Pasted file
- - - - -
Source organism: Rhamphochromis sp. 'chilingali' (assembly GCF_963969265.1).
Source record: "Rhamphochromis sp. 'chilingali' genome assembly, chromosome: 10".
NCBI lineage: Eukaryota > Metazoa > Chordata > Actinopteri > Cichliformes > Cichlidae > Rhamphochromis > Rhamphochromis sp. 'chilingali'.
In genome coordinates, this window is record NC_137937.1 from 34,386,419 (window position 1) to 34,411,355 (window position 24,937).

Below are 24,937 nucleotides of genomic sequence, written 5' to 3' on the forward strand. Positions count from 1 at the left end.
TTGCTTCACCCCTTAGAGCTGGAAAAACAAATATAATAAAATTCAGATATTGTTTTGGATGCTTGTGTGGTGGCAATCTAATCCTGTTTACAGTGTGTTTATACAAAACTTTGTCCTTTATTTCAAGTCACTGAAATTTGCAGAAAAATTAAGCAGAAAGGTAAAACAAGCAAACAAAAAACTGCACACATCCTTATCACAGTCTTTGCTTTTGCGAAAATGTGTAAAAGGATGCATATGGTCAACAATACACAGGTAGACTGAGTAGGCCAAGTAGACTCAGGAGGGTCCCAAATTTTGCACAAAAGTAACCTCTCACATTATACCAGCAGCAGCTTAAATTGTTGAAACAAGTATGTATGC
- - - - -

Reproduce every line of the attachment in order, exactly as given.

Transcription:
Source organism: Rhamphochromis sp. 'chilingali' (assembly GCF_963969265.1).
Source record: "Rhamphochromis sp. 'chilingali' genome assembly, chromosome: 10".
NCBI lineage: Eukaryota > Metazoa > Chordata > Actinopteri > Cichliformes > Cichlidae > Rhamphochromis > Rhamphochromis sp. 'chilingali'.
In genome coordinates, this window is record NC_137937.1 from 34,386,419 (window position 1) to 34,411,355 (window position 24,937).

Below are 24,937 nucleotides of genomic sequence, written 5' to 3' on the forward strand. Positions count from 1 at the left end.
TTGCTTCACCCCTTAGAGCTGGAAAAACAAATATAATAAAATTCAGATATTGTTTTGGATGCTTGTGTGGTGGCAATCTAATCCTGTTTACAGTGTGTTTATACAAAACTTTGTCCTTTATTTCAAGTCACTGAAATTTGCAGAAAAATTAAGCAGAAAGGTAAAACAAGCAAACAAAAAACTGCACACATCCTTATCACAGTCTTTGCTTTTGCGAAAATGTGTAAAAGGATGCATATGGTCAACAATACACAGGTAGACTGAGTAGGCCAAGTAGACTCAGGAGGGTCCCAAATTTTGCACAAAAGTAACCTCTCACATTATACCAGCAGCAGCTTAAATTGTTGAAACAAGTATGTATGC